This festival usually attracts about 100,000 throughout its weekend run. No longer popular for decoration on ladies hats, the birds still attract abundant attention from young and old alike. They are goofy and silly looking birds, they don’t fly and they can be just a bit aggressive. Their powerful legs can be quite hazardous if they kick. Bright shiny objects say, jewelry dangling from a wrist, will certainly attract attention from the birds.
The races at the Ostrich Festival were very popular. The birds were fitted with riding saddles for their jockeys.
But, doggone it. Everyone just loves the ostriches.
Now, the festival itself is another thing. The concession stands might seem a bit overpriced but many nonprofit organizations in town supply volunteer in exchange for a share of the profits so participating, as a volunteer or a customer, is good for the community.
Over the years, the organizers have linked to school running teams and other community wellness groups. They bring in top talent as entertainment and stage an annual parade through town that features floats, many dancers, equestrian exhibitors and more old-fashioned troupes. A classic car exhibit has also become linked to the festival.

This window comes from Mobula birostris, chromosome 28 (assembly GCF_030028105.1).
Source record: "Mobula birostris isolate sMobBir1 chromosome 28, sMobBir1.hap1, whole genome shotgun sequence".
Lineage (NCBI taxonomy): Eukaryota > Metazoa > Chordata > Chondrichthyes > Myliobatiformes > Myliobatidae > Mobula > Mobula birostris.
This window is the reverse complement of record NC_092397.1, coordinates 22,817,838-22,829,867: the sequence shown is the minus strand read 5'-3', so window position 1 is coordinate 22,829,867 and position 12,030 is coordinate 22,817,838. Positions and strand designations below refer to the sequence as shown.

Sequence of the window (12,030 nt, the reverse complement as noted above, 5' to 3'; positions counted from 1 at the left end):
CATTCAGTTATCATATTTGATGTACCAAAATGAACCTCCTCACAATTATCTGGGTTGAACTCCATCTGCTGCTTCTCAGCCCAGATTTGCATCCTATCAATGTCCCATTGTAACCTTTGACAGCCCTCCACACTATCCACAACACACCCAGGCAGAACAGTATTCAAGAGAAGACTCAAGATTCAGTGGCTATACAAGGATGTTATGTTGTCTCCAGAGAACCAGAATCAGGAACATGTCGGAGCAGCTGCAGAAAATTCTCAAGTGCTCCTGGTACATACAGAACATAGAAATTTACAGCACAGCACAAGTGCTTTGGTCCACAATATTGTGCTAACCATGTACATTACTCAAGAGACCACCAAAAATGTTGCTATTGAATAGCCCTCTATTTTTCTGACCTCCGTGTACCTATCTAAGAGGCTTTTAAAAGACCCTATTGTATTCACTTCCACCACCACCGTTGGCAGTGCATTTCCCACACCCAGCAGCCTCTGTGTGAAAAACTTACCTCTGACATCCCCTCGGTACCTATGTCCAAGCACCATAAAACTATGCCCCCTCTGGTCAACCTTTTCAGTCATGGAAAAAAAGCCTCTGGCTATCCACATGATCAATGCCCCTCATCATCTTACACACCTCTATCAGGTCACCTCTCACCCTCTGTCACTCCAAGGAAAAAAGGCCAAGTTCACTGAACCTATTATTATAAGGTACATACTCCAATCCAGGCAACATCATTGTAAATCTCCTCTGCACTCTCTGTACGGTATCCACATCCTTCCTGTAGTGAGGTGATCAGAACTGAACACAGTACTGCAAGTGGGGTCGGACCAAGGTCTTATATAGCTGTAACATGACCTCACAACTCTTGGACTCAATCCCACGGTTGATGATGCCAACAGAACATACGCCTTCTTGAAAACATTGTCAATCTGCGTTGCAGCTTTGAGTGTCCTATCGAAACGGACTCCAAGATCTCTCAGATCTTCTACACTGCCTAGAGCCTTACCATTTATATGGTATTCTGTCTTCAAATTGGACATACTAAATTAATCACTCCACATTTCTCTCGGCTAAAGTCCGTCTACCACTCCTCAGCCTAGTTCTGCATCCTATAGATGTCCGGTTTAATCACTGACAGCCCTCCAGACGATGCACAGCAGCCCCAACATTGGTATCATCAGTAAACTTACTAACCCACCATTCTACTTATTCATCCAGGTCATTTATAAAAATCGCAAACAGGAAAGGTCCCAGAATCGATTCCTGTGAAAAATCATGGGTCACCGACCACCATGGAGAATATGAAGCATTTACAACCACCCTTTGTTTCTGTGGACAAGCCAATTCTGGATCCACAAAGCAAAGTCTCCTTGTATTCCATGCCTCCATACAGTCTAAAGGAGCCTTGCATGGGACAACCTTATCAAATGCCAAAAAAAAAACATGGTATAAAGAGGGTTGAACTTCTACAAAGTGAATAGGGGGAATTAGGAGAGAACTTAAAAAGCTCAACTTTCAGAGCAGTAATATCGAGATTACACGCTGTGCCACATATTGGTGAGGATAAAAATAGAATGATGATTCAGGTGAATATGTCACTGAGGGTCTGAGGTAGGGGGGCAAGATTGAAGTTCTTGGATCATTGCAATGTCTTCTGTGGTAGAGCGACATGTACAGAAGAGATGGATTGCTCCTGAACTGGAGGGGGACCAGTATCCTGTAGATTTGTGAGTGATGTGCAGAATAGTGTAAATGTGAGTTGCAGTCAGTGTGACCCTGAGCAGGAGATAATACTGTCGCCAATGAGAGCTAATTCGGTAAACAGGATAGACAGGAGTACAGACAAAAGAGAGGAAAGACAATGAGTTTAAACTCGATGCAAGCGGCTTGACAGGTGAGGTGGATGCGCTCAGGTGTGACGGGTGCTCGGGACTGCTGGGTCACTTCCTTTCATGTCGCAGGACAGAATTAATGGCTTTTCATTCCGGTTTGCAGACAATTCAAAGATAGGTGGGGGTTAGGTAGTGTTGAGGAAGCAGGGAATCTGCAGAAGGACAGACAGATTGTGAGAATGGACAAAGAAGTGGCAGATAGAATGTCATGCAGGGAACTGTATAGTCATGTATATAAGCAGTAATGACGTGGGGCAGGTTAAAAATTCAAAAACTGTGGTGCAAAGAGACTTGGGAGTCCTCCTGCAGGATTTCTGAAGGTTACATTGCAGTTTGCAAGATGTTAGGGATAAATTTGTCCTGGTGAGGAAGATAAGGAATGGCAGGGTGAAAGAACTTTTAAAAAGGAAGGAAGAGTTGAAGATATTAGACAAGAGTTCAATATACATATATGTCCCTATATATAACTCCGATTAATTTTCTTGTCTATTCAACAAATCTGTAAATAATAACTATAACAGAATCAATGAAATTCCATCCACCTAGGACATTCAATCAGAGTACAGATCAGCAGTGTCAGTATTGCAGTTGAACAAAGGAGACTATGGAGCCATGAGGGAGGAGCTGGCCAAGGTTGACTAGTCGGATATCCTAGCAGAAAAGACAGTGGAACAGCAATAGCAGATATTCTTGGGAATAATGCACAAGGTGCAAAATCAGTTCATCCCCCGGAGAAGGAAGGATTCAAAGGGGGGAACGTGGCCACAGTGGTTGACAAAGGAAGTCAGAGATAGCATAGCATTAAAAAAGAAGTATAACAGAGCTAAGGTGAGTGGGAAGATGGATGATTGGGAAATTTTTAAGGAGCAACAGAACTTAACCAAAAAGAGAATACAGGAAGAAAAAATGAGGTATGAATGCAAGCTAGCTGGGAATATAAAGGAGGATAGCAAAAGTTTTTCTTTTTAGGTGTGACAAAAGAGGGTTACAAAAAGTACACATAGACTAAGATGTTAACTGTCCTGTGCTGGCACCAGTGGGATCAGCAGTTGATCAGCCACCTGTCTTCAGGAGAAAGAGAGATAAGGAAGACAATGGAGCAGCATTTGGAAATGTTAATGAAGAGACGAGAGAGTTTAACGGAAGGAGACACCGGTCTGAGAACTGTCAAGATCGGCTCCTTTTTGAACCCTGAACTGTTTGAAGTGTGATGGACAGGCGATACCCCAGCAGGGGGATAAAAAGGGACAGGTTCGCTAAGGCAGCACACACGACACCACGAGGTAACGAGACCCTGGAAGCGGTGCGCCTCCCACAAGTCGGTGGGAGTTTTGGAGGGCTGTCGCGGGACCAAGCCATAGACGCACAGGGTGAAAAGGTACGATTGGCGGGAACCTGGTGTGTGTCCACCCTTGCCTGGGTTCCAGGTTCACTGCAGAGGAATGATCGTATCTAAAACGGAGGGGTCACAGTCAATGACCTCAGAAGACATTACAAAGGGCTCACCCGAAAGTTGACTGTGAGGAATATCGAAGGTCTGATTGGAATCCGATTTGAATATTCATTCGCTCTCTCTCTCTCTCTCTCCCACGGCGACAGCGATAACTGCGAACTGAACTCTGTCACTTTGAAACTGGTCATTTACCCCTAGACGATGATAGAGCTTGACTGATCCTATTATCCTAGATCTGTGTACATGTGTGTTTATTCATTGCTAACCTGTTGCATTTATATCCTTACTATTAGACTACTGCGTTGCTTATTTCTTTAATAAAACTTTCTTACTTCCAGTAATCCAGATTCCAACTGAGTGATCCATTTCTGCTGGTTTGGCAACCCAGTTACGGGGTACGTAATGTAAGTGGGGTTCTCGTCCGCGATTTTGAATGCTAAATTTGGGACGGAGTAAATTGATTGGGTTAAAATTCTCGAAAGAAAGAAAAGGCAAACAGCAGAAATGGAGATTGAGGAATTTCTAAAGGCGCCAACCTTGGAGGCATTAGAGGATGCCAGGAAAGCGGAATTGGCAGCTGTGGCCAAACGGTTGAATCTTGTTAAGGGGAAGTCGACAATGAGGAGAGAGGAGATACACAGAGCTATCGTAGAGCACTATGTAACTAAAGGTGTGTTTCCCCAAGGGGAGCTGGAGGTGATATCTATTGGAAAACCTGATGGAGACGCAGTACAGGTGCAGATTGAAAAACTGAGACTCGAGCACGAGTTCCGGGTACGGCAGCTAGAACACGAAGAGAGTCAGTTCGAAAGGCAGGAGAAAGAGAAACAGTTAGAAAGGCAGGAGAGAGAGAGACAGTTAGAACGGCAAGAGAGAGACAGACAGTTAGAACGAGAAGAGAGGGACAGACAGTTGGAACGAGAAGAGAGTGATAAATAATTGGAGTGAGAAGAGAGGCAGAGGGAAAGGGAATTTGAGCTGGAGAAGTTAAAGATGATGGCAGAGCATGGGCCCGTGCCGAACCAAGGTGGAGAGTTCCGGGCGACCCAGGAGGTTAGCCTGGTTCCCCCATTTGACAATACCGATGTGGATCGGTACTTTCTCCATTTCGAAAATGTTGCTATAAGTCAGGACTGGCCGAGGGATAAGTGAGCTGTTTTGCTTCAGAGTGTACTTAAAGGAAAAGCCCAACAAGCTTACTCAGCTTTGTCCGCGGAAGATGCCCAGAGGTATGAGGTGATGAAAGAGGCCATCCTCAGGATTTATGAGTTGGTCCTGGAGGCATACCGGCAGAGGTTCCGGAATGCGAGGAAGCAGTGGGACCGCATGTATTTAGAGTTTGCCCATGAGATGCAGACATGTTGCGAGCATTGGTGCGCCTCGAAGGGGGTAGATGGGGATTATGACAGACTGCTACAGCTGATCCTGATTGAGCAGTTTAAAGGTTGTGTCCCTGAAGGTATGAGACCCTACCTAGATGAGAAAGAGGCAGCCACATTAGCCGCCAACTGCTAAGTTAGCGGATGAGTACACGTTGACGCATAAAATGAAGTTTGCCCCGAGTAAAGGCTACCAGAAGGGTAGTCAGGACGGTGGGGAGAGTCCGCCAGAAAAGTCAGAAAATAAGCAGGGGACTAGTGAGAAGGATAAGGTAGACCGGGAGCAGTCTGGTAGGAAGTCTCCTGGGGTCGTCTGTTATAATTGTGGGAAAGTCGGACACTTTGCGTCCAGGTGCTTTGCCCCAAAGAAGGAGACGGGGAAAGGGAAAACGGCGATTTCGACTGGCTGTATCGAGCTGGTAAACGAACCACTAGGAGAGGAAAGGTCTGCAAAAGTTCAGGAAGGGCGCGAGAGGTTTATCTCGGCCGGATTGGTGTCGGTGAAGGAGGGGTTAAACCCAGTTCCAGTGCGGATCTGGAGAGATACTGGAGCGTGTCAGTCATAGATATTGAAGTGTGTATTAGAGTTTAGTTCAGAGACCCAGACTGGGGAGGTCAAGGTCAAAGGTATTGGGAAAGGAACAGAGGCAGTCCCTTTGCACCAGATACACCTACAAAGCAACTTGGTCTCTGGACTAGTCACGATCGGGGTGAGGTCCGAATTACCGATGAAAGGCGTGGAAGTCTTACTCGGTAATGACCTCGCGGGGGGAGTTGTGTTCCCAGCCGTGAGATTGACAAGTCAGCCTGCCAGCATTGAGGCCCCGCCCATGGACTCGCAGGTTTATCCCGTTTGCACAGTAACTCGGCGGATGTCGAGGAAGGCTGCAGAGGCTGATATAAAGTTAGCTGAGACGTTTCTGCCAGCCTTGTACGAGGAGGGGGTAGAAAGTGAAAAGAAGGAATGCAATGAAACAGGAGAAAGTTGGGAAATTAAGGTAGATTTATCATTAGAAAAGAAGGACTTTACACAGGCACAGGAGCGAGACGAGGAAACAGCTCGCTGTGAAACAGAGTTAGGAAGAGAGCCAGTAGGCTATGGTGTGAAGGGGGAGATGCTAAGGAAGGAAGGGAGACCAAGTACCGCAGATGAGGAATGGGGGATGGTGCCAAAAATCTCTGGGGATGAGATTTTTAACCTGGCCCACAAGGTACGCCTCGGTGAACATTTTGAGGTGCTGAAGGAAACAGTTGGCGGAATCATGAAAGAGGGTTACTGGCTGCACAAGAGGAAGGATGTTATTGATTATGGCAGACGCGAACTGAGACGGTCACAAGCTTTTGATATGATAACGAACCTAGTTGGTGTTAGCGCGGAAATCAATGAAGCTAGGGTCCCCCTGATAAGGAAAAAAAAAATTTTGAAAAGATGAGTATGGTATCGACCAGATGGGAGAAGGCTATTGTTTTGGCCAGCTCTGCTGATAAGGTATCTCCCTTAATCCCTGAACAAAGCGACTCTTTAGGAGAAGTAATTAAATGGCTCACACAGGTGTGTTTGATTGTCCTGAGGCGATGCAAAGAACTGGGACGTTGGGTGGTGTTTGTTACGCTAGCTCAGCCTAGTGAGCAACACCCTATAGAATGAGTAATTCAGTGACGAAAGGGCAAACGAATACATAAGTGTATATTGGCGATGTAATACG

I enjoyed the Public Safety Fair which included the sponsored Paw Patrol and Sherlock Gnomes and the Trolls. Clever, indeed. Plenty of emergency crews were on hand representing Chandler’s public health and safety community.
New this year: a “Turbo” ride that I did NOT try as it involved a 70-mph heartstopping (at least it would’ve mine) spin at the end of a 120-foot “arm.” Not no, but ______ no, as they say.
We all need a Jolly Roger for something
Admission price includes access to the entertainment but, of course, different entertainers are scheduled all three evenings. As you might imagine with 100,000 people trying to get there, parking can be an issue depending on the weather and when you choose to go. It’s an extra $5 to park in the adjacent field.